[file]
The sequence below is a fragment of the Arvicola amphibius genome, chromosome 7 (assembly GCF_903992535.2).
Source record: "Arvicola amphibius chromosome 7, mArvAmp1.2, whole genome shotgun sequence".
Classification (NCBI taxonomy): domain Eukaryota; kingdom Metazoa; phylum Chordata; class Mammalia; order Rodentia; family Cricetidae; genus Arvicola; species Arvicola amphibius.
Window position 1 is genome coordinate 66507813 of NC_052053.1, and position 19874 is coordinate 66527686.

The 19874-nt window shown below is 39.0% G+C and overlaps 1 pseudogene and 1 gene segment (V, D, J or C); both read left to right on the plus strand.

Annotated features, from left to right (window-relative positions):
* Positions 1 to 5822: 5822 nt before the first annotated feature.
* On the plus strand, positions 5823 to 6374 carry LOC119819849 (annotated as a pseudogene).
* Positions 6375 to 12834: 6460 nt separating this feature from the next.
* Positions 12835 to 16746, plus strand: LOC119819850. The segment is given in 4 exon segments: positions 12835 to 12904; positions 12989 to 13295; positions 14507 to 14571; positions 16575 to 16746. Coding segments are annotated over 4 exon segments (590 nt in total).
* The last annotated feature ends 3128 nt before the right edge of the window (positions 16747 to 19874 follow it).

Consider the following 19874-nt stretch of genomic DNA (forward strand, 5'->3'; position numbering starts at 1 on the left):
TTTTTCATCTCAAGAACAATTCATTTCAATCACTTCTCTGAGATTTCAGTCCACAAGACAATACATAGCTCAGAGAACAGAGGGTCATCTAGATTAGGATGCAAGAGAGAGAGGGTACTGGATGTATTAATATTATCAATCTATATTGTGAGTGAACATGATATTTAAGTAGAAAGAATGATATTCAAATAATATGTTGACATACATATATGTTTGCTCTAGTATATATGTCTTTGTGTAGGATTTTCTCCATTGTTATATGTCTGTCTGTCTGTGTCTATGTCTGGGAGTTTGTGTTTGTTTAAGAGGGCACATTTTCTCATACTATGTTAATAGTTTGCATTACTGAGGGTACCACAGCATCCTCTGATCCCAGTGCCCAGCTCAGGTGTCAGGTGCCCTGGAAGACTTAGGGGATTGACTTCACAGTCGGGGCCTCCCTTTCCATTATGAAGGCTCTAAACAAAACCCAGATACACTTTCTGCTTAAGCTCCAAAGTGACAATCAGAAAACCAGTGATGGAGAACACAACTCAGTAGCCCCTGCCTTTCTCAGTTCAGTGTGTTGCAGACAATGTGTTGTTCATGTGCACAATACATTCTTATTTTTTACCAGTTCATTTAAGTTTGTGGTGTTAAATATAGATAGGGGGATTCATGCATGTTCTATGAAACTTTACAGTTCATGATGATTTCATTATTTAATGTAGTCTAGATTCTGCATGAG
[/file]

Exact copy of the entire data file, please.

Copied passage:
The sequence below is a fragment of the Arvicola amphibius genome, chromosome 7 (assembly GCF_903992535.2).
Source record: "Arvicola amphibius chromosome 7, mArvAmp1.2, whole genome shotgun sequence".
Classification (NCBI taxonomy): domain Eukaryota; kingdom Metazoa; phylum Chordata; class Mammalia; order Rodentia; family Cricetidae; genus Arvicola; species Arvicola amphibius.
Window position 1 is genome coordinate 66507813 of NC_052053.1, and position 19874 is coordinate 66527686.

The 19874-nt window shown below is 39.0% G+C and overlaps 1 pseudogene and 1 gene segment (V, D, J or C); both read left to right on the plus strand.

Annotated features, from left to right (window-relative positions):
* Positions 1 to 5822: 5822 nt before the first annotated feature.
* On the plus strand, positions 5823 to 6374 carry LOC119819849 (annotated as a pseudogene).
* Positions 6375 to 12834: 6460 nt separating this feature from the next.
* Positions 12835 to 16746, plus strand: LOC119819850. The segment is given in 4 exon segments: positions 12835 to 12904; positions 12989 to 13295; positions 14507 to 14571; positions 16575 to 16746. Coding segments are annotated over 4 exon segments (590 nt in total).
* The last annotated feature ends 3128 nt before the right edge of the window (positions 16747 to 19874 follow it).

Consider the following 19874-nt stretch of genomic DNA (forward strand, 5'->3'; position numbering starts at 1 on the left):
TTTTTCATCTCAAGAACAATTCATTTCAATCACTTCTCTGAGATTTCAGTCCACAAGACAATACATAGCTCAGAGAACAGAGGGTCATCTAGATTAGGATGCAAGAGAGAGAGGGTACTGGATGTATTAATATTATCAATCTATATTGTGAGTGAACATGATATTTAAGTAGAAAGAATGATATTCAAATAATATGTTGACATACATATATGTTTGCTCTAGTATATATGTCTTTGTGTAGGATTTTCTCCATTGTTATATGTCTGTCTGTCTGTGTCTATGTCTGGGAGTTTGTGTTTGTTTAAGAGGGCACATTTTCTCATACTATGTTAATAGTTTGCATTACTGAGGGTACCACAGCATCCTCTGATCCCAGTGCCCAGCTCAGGTGTCAGGTGCCCTGGAAGACTTAGGGGATTGACTTCACAGTCGGGGCCTCCCTTTCCATTATGAAGGCTCTAAACAAAACCCAGATACACTTTCTGCTTAAGCTCCAAAGTGACAATCAGAAAACCAGTGATGGAGAACACAACTCAGTAGCCCCTGCCTTTCTCAGTTCAGTGTGTTGCAGACAATGTGTTGTTCATGTGCACAATACATTCTTATTTTTTACCAGTTCATTTAAGTTTGTGGTGTTAAATATAGATAGGGGGATTCATGCATGTTCTATGAAACTTTACAGTTCATGATGATTTCATTATTTAATGTAGTCTAGATTCTGCATGAG